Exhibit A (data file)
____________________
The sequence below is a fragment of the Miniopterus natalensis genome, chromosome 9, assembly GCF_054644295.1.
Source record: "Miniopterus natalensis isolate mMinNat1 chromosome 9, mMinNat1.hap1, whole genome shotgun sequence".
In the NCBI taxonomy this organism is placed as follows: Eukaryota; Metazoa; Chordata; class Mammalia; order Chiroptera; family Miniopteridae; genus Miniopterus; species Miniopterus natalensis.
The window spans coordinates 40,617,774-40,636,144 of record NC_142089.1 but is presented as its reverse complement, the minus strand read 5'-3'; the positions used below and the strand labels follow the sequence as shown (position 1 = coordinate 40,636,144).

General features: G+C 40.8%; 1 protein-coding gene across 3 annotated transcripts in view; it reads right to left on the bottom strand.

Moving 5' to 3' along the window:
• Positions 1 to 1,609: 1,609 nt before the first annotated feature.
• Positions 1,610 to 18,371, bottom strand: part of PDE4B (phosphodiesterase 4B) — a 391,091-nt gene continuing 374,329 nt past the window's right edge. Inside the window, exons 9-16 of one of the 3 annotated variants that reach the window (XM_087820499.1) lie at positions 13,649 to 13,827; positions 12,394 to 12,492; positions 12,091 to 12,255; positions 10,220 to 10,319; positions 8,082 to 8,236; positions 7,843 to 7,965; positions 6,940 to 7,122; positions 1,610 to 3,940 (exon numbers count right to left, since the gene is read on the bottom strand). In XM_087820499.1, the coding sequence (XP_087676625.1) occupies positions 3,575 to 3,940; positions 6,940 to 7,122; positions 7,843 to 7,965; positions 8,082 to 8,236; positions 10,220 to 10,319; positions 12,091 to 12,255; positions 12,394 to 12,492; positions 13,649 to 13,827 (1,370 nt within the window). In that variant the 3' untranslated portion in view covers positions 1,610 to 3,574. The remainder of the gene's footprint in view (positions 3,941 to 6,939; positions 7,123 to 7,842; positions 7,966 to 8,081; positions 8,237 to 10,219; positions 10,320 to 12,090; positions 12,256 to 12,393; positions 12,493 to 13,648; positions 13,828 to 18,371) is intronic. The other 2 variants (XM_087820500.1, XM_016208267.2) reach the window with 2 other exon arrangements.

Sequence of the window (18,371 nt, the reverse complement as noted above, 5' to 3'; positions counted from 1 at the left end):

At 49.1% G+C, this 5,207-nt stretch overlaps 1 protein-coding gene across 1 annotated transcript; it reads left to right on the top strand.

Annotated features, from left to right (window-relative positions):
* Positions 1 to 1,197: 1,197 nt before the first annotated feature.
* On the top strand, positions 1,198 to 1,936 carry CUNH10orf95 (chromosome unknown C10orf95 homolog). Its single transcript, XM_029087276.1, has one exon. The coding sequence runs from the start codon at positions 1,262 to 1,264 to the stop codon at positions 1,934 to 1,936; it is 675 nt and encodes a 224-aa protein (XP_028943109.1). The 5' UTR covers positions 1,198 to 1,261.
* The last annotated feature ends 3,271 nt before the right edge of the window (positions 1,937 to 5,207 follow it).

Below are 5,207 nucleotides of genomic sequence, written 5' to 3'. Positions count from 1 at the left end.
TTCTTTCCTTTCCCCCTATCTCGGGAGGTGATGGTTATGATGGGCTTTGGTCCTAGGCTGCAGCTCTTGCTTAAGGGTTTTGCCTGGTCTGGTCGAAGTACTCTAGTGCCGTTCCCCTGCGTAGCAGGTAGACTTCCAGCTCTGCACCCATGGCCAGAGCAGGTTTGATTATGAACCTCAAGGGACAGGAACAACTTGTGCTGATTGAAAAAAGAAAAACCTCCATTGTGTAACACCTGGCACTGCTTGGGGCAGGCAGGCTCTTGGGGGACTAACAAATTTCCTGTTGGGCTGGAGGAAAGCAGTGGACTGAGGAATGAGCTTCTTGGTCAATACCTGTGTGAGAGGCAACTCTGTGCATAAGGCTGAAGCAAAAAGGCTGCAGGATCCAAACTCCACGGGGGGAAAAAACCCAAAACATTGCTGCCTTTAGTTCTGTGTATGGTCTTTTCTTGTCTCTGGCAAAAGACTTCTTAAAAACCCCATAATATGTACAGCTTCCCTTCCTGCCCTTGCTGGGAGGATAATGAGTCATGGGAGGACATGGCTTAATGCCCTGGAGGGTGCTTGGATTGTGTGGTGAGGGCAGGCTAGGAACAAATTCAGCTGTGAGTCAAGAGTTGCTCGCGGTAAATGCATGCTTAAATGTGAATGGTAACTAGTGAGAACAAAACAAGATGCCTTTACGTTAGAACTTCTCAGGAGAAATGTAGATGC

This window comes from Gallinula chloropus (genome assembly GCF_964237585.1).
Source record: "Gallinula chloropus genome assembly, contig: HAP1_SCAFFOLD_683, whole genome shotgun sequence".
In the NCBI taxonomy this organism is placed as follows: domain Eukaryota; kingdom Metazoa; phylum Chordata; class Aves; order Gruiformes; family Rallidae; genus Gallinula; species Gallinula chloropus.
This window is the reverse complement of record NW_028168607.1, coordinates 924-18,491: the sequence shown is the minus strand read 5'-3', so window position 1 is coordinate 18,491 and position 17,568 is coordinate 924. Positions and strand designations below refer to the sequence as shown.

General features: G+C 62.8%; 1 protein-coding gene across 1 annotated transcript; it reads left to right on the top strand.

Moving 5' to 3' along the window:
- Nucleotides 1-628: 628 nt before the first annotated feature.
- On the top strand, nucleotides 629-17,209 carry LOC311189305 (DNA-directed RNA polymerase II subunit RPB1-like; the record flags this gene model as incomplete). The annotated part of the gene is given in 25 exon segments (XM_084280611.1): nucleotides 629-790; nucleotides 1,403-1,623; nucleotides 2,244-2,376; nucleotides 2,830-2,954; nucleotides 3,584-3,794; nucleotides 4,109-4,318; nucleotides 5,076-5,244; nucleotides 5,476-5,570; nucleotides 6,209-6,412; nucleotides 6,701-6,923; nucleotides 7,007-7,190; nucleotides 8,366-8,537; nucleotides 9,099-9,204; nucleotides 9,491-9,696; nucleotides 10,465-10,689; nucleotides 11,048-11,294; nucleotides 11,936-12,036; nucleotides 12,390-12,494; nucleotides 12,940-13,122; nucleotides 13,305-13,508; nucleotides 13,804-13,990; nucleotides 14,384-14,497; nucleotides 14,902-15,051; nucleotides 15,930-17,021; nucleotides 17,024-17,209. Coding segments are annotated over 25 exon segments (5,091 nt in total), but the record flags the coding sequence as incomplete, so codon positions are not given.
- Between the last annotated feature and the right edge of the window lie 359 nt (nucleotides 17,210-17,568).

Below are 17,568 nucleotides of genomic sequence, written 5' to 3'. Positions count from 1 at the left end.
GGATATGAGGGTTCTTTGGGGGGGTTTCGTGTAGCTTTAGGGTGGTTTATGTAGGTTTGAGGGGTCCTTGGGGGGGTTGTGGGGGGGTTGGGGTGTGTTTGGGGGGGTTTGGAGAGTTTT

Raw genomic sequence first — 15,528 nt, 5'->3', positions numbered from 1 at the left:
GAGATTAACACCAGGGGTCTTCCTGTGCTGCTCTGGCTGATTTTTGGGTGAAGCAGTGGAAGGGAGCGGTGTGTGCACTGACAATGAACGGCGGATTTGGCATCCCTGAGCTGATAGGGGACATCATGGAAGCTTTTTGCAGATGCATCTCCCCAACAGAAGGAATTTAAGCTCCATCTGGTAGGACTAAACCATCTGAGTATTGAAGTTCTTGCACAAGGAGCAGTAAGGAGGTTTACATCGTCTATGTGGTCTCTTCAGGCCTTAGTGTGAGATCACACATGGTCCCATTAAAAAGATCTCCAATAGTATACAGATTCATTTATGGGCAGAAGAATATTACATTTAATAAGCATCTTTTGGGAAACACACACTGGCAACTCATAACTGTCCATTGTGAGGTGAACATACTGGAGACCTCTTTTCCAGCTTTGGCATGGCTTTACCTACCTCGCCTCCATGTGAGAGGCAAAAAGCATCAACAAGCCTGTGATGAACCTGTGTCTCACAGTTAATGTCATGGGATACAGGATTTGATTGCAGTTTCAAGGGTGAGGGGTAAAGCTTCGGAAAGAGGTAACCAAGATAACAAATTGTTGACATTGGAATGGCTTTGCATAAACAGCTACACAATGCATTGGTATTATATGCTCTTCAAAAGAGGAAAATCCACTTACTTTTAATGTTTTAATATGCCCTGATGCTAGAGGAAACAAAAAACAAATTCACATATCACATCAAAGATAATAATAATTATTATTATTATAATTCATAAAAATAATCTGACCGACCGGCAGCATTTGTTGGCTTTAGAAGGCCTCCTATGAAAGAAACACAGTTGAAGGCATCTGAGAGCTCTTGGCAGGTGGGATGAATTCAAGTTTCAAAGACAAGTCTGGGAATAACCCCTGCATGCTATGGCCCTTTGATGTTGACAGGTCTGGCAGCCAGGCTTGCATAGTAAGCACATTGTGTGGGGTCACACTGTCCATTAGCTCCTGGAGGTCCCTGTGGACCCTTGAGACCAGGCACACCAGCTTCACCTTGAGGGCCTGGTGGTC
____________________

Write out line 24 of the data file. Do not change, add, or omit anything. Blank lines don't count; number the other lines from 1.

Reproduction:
- On the top strand, nucleotides 629-17,209 carry LOC311189305 (DNA-directed RNA polymerase II subunit RPB1-like; the record flags this gene model as incomplete). The annotated part of the gene is given in 25 exon segments (XM_084280611.1): nucleotides 629-790; nucleotides 1,403-1,623; nucleotides 2,244-2,376; nucleotides 2,830-2,954; nucleotides 3,584-3,794; nucleotides 4,109-4,318; nucleotides 5,076-5,244; nucleotides 5,476-5,570; nucleotides 6,209-6,412; nucleotides 6,701-6,923; nucleotides 7,007-7,190; nucleotides 8,366-8,537; nucleotides 9,099-9,204; nucleotides 9,491-9,696; nucleotides 10,465-10,689; nucleotides 11,048-11,294; nucleotides 11,936-12,036; nucleotides 12,390-12,494; nucleotides 12,940-13,122; nucleotides 13,305-13,508; nucleotides 13,804-13,990; nucleotides 14,384-14,497; nucleotides 14,902-15,051; nucleotides 15,930-17,021; nucleotides 17,024-17,209. Coding segments are annotated over 25 exon segments (5,091 nt in total), but the record flags the coding sequence as incomplete, so codon positions are not given.